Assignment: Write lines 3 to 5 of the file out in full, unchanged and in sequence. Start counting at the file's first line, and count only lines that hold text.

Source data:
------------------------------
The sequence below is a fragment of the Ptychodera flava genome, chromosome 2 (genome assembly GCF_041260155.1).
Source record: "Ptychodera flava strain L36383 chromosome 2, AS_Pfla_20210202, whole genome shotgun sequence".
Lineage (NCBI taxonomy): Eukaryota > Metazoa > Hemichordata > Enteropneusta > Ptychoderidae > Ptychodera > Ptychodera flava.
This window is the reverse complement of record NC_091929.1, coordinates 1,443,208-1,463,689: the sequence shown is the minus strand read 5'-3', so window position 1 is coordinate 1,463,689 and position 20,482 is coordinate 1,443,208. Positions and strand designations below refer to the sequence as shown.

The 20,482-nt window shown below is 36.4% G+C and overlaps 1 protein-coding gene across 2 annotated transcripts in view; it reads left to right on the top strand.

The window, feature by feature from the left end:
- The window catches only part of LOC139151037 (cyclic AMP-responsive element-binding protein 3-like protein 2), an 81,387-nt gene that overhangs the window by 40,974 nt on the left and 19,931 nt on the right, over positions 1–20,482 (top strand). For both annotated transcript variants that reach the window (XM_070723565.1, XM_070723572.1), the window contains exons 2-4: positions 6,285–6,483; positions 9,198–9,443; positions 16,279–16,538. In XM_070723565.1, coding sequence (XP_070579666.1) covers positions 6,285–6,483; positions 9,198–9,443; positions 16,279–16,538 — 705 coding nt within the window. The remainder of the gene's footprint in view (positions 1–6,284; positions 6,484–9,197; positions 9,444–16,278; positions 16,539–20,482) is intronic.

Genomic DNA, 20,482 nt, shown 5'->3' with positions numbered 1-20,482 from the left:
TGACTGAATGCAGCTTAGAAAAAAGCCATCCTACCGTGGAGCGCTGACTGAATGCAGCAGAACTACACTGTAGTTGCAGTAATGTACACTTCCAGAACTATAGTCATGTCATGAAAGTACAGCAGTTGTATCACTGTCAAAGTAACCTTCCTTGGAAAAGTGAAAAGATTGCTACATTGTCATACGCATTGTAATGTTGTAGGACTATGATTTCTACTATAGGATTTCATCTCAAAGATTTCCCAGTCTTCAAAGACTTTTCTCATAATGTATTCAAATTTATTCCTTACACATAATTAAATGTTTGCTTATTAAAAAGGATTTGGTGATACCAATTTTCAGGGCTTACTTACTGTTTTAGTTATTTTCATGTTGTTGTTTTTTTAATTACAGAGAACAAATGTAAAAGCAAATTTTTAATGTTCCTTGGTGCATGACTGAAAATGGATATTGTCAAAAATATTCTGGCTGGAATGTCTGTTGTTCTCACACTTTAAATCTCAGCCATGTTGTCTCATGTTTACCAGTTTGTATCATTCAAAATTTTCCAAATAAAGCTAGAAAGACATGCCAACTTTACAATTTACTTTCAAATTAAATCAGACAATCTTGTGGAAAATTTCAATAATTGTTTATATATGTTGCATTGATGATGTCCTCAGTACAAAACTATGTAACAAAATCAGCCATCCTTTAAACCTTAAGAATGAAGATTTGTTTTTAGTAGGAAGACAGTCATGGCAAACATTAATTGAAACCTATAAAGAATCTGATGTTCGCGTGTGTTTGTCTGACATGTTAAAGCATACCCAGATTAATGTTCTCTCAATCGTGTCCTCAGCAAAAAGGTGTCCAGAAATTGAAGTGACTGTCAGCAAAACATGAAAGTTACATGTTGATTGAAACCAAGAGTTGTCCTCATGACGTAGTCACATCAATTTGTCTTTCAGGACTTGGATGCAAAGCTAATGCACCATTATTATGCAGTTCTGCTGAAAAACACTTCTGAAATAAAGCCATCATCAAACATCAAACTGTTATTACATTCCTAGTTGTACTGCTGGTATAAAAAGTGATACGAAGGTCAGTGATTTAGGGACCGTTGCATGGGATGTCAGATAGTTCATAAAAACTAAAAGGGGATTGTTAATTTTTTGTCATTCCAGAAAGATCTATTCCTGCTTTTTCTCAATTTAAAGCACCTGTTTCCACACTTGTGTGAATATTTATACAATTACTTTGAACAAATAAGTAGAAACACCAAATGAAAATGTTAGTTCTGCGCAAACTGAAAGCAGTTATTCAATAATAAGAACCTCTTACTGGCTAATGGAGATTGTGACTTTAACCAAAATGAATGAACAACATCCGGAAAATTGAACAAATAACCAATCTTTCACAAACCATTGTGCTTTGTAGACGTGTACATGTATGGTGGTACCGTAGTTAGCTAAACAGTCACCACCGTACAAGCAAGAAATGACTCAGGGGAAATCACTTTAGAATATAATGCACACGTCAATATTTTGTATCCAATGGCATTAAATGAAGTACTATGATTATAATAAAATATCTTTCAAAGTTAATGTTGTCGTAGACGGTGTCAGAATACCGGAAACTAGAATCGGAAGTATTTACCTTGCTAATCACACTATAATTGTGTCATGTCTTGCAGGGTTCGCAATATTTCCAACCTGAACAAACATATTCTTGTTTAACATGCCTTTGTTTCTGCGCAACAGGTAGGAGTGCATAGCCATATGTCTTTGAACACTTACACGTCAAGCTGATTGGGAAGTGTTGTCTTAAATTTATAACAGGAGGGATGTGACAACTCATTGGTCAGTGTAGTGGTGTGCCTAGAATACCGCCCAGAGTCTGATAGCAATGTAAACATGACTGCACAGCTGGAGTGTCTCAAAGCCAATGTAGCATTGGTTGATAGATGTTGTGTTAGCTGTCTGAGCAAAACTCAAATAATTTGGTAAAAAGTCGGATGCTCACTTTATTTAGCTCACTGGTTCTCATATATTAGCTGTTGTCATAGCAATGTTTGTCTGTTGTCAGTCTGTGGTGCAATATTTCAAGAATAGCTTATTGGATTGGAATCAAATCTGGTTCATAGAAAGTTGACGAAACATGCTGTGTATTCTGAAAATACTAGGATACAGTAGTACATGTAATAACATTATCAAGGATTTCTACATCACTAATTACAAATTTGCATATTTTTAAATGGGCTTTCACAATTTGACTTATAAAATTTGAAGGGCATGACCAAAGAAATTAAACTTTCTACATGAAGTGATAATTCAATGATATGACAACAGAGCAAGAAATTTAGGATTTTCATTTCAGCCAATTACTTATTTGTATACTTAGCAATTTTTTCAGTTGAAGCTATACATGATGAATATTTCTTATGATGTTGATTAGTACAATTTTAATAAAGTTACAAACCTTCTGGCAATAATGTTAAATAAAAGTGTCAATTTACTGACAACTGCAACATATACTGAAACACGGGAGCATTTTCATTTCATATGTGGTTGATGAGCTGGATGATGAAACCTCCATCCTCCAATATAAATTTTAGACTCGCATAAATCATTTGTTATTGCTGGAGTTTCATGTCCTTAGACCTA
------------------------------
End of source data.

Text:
Lineage (NCBI taxonomy): Eukaryota > Metazoa > Hemichordata > Enteropneusta > Ptychoderidae > Ptychodera > Ptychodera flava.
This window is the reverse complement of record NC_091929.1, coordinates 1,443,208-1,463,689: the sequence shown is the minus strand read 5'-3', so window position 1 is coordinate 1,463,689 and position 20,482 is coordinate 1,443,208. Positions and strand designations below refer to the sequence as shown.

The 20,482-nt window shown below is 36.4% G+C and overlaps 1 protein-coding gene across 2 annotated transcripts in view; it reads left to right on the top strand.